Statistical analyses

Shapiro–Wilk test was used to test the normality of the numeric data. Mean ± standard deviation (SD), median (IQR) and frequency (%) were used to report descriptive statistics, as applicable. Between-group comparisons were examined using Mann–Whitney U test and independent samples t-test with mean difference (MD) and 95% confidence interval (95%CI). Within-group comparisons were investigated through Friedman test with a post-hoc analysis using Wilcoxon signed-rank test with Bonferroni correction. P-value less than 0.05 was considered statistically significant. Statistical analysis was performed using IBM SPSS Statistics software version 26 (IBM SPSS Statistics, Armonk, NY, USA). This study was conducted in line with the Consolidated Standards of Reporting Trial (CONSORT) (Fig. 1).

Fig. 1
figure 1

The CONSORT flow diagram


Basic characteristics of the participants

A total of 60 patients (32 male, 28 female) with stage I–III esophageal cancer including squamous cell carcinoma and adenocarcinoma, in addition to stage I–III Siewert type I esophagogastric junction (EGJ) and gastric cardia adenocarcinomas were included in the study.

With regard to the gender ratio of the participants, in both groups there was 16 (53.3%) males and 14 (46.7%) females.

Mean ± SD age of total participants was 66.55 ± 11.57. Mean age of participants in control group was 67.17 ± 12.73 and in intervention group was 65.93 ± 10.46. We found that there was no significant difference between the two groups in terms of age (t(58) = 0.410, P = 0.683).

Outcome variables

An independent samples t-test revealed that there was no significant difference between the two groups considering white blood cells (WBC) and Neutrophil counts at baseline and week 1, 2, 3, 4 (All, P-value ≥ 0.05) (Tables 1, 2) (Figs. 2, 3).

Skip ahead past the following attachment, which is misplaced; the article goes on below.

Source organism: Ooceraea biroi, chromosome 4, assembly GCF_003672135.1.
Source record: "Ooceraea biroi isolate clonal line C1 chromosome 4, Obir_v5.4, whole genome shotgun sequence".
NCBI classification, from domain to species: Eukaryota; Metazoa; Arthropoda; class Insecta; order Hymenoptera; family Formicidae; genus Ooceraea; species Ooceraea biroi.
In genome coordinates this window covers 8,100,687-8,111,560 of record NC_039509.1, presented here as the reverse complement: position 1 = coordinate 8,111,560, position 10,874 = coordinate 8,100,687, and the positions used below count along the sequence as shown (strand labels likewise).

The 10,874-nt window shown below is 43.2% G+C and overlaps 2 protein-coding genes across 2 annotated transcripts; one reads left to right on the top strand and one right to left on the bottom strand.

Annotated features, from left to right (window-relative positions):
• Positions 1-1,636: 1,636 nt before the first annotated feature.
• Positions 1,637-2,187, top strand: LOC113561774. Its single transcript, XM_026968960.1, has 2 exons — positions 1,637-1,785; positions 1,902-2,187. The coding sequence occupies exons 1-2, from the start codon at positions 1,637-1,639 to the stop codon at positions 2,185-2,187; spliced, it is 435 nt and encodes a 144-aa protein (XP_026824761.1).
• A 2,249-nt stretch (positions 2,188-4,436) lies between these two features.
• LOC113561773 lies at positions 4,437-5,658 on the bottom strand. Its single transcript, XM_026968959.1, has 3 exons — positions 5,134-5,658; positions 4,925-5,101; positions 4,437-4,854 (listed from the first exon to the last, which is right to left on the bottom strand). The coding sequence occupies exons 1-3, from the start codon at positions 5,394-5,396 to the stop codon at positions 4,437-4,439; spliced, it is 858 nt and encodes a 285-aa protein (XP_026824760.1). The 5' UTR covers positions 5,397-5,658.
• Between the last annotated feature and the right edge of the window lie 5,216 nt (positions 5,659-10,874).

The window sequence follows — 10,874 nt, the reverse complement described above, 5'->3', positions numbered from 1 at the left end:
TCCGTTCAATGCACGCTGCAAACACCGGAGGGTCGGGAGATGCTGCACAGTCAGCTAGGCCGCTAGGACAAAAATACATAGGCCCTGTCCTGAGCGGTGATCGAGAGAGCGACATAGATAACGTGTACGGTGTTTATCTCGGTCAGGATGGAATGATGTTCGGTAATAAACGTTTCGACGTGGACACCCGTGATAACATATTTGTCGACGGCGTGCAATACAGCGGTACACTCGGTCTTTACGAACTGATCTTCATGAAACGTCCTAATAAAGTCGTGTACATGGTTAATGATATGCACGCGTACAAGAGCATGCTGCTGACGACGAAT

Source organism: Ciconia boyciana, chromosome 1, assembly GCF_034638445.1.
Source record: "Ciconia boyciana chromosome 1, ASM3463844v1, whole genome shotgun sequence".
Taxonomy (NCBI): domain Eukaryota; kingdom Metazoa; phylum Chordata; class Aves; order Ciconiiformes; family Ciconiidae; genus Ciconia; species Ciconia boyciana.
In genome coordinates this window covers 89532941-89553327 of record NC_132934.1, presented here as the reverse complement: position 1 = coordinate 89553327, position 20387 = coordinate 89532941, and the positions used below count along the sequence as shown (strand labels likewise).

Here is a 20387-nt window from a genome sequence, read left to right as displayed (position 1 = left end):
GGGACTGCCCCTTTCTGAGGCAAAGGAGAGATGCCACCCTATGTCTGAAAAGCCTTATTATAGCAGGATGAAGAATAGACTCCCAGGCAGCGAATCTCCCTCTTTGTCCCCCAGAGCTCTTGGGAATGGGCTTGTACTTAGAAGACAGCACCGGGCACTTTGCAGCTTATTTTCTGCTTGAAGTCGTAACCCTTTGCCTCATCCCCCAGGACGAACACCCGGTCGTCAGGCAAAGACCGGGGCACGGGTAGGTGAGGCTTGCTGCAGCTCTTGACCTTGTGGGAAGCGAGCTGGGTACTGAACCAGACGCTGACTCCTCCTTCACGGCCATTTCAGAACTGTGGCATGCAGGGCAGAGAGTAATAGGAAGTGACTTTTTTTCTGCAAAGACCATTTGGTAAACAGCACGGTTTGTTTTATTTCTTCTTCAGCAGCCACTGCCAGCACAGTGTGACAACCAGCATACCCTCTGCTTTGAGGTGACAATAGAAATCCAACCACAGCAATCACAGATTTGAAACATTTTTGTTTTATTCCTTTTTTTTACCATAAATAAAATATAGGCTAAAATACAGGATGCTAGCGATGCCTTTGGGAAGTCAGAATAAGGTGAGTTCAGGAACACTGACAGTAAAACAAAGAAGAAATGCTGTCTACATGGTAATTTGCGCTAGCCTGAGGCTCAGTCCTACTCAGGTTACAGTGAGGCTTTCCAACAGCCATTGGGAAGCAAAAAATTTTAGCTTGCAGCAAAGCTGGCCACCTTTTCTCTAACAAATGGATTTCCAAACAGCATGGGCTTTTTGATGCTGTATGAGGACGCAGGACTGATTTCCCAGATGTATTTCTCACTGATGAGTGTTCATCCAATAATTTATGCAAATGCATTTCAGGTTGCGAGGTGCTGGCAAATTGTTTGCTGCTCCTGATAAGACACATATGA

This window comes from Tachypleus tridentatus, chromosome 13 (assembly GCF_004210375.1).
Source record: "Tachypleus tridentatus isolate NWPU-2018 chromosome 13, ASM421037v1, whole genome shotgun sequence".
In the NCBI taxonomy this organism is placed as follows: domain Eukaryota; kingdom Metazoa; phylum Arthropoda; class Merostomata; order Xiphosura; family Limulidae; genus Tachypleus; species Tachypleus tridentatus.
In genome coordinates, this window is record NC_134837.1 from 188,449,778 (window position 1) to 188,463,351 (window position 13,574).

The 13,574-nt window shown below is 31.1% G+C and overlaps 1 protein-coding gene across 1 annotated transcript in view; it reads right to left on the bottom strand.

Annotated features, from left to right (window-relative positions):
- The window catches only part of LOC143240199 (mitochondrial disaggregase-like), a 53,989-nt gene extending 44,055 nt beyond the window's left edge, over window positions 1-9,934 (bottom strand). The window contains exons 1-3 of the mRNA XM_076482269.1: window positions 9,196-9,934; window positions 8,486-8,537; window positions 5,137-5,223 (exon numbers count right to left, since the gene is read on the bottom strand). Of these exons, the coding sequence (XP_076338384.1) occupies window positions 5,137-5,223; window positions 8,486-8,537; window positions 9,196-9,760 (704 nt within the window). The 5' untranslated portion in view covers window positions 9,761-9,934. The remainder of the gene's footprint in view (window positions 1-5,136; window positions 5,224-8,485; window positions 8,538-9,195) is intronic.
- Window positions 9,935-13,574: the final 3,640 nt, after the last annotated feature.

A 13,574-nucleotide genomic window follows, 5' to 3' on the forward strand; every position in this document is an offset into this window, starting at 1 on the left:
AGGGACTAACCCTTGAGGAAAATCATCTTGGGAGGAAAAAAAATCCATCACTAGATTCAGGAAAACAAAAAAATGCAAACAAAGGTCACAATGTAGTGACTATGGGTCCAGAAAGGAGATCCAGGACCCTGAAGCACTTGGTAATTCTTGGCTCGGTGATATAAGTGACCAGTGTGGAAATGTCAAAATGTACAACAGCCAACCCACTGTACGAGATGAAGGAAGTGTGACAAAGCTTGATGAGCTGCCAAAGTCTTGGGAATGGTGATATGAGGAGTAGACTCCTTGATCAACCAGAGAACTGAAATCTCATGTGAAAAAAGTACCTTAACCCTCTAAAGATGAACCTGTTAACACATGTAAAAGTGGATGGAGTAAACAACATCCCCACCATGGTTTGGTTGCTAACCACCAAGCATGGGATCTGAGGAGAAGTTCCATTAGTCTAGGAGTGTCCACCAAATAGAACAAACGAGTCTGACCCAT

Table 1 Between-group comparisons of WBC (Per microliter)
Table 2 Between-group comparisons of Neutrophil (Per microliter)
Fig. 2
figure 2

Between-group comparisons of WBC

Fig. 3
figure 3

Between-group comparisons of Neutrophil

A Mann–Whitney U test demonstrated that at week 4 Lymphocyte count was greater for intervention group (Median (Mdn) = 460.00) than for control group (Mdn = 265.50) with a large effect size (d = 0.736), U = 269.00, P-value = 0.007. Even so, there was no significant difference between the two groups at baseline, week 1, 2, and 3 (All, P-value ≥ 0.05) (Table 3, Fig. 4).

Table 3 Between-group comparisons of Lymphocyte (Per microliter)
Fig. 4
figure 4

Between-group comparisons of Lymphocyte

Hemoglobin concentration (g/dL) also showed no significant difference between two groups at baseline and week 1, 2, 3, 4 (All, P-value ≥ 0.05) (Table 4, Fig. 5).

Table 4 Between-group comparisons of Hb (g/dL)
Fig. 5
figure 5

Between-group comparisons of Hemoglobin concentration